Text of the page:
Fascinating And Short. To be such a compact tale – 220 pages or so – this volume puts in a fairly dense amount of information at a very high level (for its extremely advanced concepts anyway, some of which deal with literally the smallest entities known to mankind), which is even more remarkable when one considers the volume of space dedicated to the often stunning imagery included in even this months-prior-to-publication advanced reader copy. (For those unfamiliar with ARC work, actually getting to see most imagery referenced in a book is a rarity. :D) As to showing these ten patterns and roughly how they can all be seen to link up to explain the universe. Clegg definitely shows – again at a very high level – that links are there, often in ways not everyone would think to look. As to whether these fully explain the universe… that, is a much larger question that Clegg never really dives into too deeply, seemingly satisfied that they seem to explain the universe *as we currently understand it*. Which is a major concession, particularly in light of just how recent most of the developments Clegg details are in human history. (Quite a few within the last 150 years or so, vs the few thousand years of even recorded history.) Overall truly an interesting book and a quick ish read to boot, that doesn’t *completely* require a science related degree to understand (though having some degree of familiarity with STEM subjects will certainly help any reader here), and thus very much recommended.
Factual Overview Of The Penis. This book, written by a Belgian urologist, has a bit of everything when it comes to factual information about the penis. We’ve got history. We’ve got biomechanics. We’ve got anatomy. We’ve got medical recommendations for a wide range of topics related to the penis from basic hygiene to STDs and when to seek further consultation. If you’ve ever wanted to know really most anything about the penis, this is the book you should probably look to if you don’t already have some degree of academic knowledge of it. Seemingly comprehensive, though the version I read (nearly 5 months before actual publication) didn’t have much of a bibliography at all – just about 5% of this text, vs closer to 25% of an average nonfiction text. Still, Dr. Hoebeke mostly relies on his own decades of experience and appears generally authoritative – at least in a general sense – even without the extensive bibliography (which may yet be added between the date I write this review in early July 2020 and the date of publication in early November 2020). Very much recommended.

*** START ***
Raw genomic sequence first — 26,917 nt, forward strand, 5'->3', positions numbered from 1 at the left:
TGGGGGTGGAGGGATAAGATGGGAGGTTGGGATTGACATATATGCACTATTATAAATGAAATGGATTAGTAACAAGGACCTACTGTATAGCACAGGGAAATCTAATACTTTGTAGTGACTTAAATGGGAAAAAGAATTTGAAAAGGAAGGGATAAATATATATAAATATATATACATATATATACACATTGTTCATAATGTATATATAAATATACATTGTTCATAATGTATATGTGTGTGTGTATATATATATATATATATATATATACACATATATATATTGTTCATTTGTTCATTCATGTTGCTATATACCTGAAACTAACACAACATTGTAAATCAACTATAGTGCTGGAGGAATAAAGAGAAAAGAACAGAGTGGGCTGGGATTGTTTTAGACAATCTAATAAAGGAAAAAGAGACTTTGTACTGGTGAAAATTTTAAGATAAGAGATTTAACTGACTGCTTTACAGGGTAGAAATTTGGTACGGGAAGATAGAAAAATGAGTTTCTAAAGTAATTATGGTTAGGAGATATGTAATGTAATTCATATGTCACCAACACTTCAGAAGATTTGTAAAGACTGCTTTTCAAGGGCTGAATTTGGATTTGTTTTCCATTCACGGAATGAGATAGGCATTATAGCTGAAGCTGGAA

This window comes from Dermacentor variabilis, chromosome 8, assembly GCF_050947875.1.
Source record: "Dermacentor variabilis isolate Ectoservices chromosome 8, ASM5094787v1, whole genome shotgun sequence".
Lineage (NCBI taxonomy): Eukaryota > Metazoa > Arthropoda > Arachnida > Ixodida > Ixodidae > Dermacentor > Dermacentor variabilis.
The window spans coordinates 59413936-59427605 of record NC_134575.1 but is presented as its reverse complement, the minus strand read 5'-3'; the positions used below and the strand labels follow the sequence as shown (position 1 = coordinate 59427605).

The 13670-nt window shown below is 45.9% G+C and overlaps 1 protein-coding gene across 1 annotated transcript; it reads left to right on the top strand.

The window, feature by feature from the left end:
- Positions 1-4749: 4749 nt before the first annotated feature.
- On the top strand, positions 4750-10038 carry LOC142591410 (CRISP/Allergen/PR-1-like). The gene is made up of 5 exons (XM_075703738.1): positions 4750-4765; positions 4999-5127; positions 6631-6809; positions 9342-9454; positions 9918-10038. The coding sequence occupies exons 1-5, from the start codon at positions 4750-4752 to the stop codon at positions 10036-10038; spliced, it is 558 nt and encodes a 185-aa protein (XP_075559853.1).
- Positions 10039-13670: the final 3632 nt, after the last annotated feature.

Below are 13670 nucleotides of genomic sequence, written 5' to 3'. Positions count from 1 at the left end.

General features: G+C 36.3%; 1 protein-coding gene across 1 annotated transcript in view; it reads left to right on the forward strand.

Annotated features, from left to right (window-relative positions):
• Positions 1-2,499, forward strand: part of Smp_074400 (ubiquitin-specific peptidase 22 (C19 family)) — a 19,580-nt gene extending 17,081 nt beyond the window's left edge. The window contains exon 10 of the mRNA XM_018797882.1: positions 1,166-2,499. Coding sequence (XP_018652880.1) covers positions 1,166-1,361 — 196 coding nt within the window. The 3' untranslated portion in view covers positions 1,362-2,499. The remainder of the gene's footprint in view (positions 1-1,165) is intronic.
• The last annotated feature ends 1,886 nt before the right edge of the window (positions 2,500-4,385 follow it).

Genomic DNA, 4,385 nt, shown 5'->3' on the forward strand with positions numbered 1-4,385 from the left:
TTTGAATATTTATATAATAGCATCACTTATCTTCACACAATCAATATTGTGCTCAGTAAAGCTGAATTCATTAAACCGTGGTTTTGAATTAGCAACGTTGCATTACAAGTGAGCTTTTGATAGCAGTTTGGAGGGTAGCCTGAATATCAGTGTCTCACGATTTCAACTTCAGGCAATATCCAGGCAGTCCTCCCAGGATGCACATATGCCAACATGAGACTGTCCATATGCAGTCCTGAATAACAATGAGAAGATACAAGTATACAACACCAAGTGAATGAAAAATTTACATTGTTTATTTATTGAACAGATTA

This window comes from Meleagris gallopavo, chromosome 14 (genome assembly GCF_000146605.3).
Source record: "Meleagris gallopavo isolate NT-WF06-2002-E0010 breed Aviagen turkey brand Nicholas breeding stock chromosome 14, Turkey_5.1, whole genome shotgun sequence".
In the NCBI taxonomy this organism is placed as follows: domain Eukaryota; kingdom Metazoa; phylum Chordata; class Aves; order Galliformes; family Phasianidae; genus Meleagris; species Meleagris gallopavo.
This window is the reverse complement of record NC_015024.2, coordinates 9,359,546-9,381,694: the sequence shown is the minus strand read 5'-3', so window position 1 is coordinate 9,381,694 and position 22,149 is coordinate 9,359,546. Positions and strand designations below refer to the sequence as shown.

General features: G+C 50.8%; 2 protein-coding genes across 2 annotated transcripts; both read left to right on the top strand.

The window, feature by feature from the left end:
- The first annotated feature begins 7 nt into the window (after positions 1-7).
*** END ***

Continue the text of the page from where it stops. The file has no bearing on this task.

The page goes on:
Interesting and Applicable. This is a truly remarkable work that traces the sociological and biological impetuses for and restrictions on migration at levels from the individual through the species. Shah does a superb job of combining history and science to make her case, and even impeaches at least a few organizations currently in the headlines along the way – even while clearly having no way of knowing that she was doing so, as the book was written before they became so prominent more recently. Spanning from the guy that developed the modern taxonomic system through late breaking issues with the Trump Presidency, Shah shows a true depth to her research and builds a largely compelling case. Very much recommended.
Kelly Carrero has done something fairly rare in my experience – written something that is fairly unique. The closest thing I can think of to what she has pulled off here is the movie Jumper, and even that lacked the execution of Ms. Carrero.
You can get the overall synopsis from the Amazon blurb, but what it doesn’t tell you is that the ending sequence is fairly shocking… and makes you want to get the second book immediately. For those who came to Ms. Carrero before the followup was published a month ago, this had to be somewhat….. tormenting. 😉 I know waiting on the third book is!
Do yourself a favor and pick up this book. I got it while it was free, and honestly I would have gladly paid the current price or even more had I known it was going to be this good. (Side note to Ms. Carrero: Smart marketing move doing the free/ $0.99 move on the first book. Honestly doubt I would have picked it up at $2.99, just because I had never heard of you – and I would have missed out on a GREAT book.)